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Three different data-crunching organizations have examined the state of U.S. home prices and have come to the same conclusions: Home prices show no signs of falling.
The latest S&P/Case-Shiller Home Price Indices charted November’s activities and found modest but continued increases in U.S. home prices. The U.S. National Home Price Index recorded a 5.3 percent annual increase in November versus a 5.1 percent increase in October. The 10-City Composite increased 5.3 percent in the year to November compared to five percent one month earlier, while the 20-City Composite’s year-over-year gain was 5.8 percent versus the 5.5 percent reported in October.
Before a seasonal adjustment, the National Index posted a gain of 0.1 percent month-over-month in November, while the 10-City Composite was unchanged and the 20-City Composite saw a slight 0.1 percent month-over-month gain. After a seasonal adjustment, the National Index and both the 10-City and 20-City Composites all increased 0.9 percent month-over-month in November.
On a metro basis, Portland registered the greatest gains with an 11.1 percent year-over-year price increase, followed by San Francisco with 11 percent and Denver with a 10.9 percent. Detroit posted the greatest year-over-year price hike, to 6.3 percent up from 5.1 percent.
“Home prices extended their gains, supported by continued low mortgage rates, tight supplies and an improving labor market,” said David M. Blitzer, managing director and chairman of the Index Committee at S&P Dow Jones Indices.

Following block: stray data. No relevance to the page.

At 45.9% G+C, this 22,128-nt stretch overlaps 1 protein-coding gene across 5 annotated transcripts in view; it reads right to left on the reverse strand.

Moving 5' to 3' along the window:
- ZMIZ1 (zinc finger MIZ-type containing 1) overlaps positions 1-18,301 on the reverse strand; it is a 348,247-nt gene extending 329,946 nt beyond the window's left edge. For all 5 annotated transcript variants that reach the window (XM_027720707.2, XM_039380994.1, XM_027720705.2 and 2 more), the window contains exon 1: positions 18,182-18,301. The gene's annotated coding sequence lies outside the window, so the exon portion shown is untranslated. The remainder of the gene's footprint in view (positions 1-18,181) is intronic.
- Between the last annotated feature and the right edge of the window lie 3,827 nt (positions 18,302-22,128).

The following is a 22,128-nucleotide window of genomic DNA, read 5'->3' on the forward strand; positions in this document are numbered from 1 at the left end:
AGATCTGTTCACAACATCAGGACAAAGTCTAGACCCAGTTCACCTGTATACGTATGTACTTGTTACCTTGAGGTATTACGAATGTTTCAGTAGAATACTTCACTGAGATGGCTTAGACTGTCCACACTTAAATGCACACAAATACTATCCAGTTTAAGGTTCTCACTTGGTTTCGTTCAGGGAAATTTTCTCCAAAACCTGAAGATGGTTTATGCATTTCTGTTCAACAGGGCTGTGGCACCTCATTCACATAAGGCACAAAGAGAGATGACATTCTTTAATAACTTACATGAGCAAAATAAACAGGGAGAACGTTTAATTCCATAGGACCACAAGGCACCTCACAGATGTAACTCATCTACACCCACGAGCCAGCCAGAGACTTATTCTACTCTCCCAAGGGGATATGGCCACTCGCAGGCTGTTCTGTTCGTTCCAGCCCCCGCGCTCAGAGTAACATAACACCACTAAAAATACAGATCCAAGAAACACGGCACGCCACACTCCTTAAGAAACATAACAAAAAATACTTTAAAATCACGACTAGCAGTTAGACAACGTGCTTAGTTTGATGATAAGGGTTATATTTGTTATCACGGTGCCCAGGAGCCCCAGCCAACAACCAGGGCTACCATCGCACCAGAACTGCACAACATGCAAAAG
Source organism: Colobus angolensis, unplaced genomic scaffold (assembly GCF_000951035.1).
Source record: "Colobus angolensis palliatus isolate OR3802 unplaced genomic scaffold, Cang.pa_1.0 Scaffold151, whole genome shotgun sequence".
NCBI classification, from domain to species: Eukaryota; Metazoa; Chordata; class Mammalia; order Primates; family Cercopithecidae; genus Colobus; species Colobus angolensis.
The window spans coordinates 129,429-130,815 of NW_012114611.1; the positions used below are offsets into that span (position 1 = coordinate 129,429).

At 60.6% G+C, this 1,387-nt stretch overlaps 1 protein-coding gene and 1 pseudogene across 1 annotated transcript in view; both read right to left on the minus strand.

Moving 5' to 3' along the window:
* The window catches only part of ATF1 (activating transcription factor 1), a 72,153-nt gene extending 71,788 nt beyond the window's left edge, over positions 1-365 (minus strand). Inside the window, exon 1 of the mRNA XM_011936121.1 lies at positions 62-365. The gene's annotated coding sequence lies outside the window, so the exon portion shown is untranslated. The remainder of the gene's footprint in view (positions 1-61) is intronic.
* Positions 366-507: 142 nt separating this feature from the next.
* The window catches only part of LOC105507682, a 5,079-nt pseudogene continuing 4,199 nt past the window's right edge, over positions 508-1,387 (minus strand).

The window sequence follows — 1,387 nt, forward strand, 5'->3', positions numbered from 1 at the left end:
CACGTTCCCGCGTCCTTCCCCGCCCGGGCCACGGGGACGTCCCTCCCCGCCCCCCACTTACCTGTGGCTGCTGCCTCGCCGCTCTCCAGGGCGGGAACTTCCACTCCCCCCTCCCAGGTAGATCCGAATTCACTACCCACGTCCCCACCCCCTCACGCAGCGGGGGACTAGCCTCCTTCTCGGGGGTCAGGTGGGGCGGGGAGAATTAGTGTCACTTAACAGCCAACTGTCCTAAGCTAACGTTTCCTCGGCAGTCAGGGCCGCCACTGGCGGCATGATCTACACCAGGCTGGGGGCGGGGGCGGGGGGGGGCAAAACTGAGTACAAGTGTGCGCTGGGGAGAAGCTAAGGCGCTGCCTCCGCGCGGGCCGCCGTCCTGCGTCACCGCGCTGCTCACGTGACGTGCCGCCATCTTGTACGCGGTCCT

However, Bitzer warned that a strong housing market cannot fuel an economy with a growing number of weak patches. “Businesses in the oil and energy sectors are suffering from the 75 percent drop in oil prices in the last 18 months,” he added. “Moreover, the strong U.S. dollar is slowing exports. Housing is not large enough to offset all of these weak spots.”
Separately, the Federal Housing Finance Agency (FHFA) offered its monthly House Price Index (HPI), which found home prices in November increased 0.5 percent on a seasonally adjusted basis from the previous month. While the year-over-year increases on a regional measurement were solid, with the Mountain census division enjoying the strongest spike at 10 percent, the adjusted monthly price changes from October to November wobbled between a 0.4 percent dip in the West South Central division to 1.8 percent uptick in the Mountain division.
Also weighing in on the subject was Black Knight Financial Services, which reported that home prices in November were up 0.1 percent from October and up 5.5 percent from November 2014. Black Knight’s HPI put the median home price at $253,000 and credited New York State with a fifth consecutive month of leading the nation in price gains–this time, with a 1.2 percent month-over-month appreciation to a new HPI high of $357,000.